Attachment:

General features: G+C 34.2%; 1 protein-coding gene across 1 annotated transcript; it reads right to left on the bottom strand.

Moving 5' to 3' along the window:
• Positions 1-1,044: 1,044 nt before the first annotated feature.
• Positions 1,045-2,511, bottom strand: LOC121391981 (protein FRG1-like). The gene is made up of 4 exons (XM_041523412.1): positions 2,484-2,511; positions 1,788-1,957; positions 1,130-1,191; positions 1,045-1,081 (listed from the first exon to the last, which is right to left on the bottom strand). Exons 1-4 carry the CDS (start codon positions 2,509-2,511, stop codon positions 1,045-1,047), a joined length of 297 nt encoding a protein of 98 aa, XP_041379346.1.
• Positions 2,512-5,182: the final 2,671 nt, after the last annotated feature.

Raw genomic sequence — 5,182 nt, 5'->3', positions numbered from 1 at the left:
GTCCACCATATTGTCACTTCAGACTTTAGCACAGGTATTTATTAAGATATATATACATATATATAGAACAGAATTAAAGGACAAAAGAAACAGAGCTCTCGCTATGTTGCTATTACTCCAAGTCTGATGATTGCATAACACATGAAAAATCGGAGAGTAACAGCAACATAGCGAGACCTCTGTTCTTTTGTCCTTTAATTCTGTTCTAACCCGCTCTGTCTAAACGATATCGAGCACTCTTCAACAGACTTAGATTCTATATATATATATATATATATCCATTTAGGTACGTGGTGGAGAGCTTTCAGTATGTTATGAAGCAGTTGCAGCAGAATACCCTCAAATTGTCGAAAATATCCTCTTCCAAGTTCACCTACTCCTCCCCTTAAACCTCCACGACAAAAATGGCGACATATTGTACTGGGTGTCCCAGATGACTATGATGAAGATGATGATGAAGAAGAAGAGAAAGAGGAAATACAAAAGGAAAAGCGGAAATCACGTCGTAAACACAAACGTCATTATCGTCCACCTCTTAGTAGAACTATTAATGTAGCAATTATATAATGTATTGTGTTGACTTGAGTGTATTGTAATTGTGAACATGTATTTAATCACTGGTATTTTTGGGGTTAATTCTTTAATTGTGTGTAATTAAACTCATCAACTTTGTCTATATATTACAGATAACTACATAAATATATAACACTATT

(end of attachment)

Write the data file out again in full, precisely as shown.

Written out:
General features: G+C 34.2%; 1 protein-coding gene across 1 annotated transcript; it reads right to left on the bottom strand.

Moving 5' to 3' along the window:
• Positions 1-1,044: 1,044 nt before the first annotated feature.
• Positions 1,045-2,511, bottom strand: LOC121391981 (protein FRG1-like). The gene is made up of 4 exons (XM_041523412.1): positions 2,484-2,511; positions 1,788-1,957; positions 1,130-1,191; positions 1,045-1,081 (listed from the first exon to the last, which is right to left on the bottom strand). Exons 1-4 carry the CDS (start codon positions 2,509-2,511, stop codon positions 1,045-1,047), a joined length of 297 nt encoding a protein of 98 aa, XP_041379346.1.
• Positions 2,512-5,182: the final 2,671 nt, after the last annotated feature.

Raw genomic sequence — 5,182 nt, 5'->3', positions numbered from 1 at the left:
GTCCACCATATTGTCACTTCAGACTTTAGCACAGGTATTTATTAAGATATATATACATATATATAGAACAGAATTAAAGGACAAAAGAAACAGAGCTCTCGCTATGTTGCTATTACTCCAAGTCTGATGATTGCATAACACATGAAAAATCGGAGAGTAACAGCAACATAGCGAGACCTCTGTTCTTTTGTCCTTTAATTCTGTTCTAACCCGCTCTGTCTAAACGATATCGAGCACTCTTCAACAGACTTAGATTCTATATATATATATATATATATCCATTTAGGTACGTGGTGGAGAGCTTTCAGTATGTTATGAAGCAGTTGCAGCAGAATACCCTCAAATTGTCGAAAATATCCTCTTCCAAGTTCACCTACTCCTCCCCTTAAACCTCCACGACAAAAATGGCGACATATTGTACTGGGTGTCCCAGATGACTATGATGAAGATGATGATGAAGAAGAAGAGAAAGAGGAAATACAAAAGGAAAAGCGGAAATCACGTCGTAAACACAAACGTCATTATCGTCCACCTCTTAGTAGAACTATTAATGTAGCAATTATATAATGTATTGTGTTGACTTGAGTGTATTGTAATTGTGAACATGTATTTAATCACTGGTATTTTTGGGGTTAATTCTTTAATTGTGTGTAATTAAACTCATCAACTTTGTCTATATATTACAGATAACTACATAAATATATAACACTATT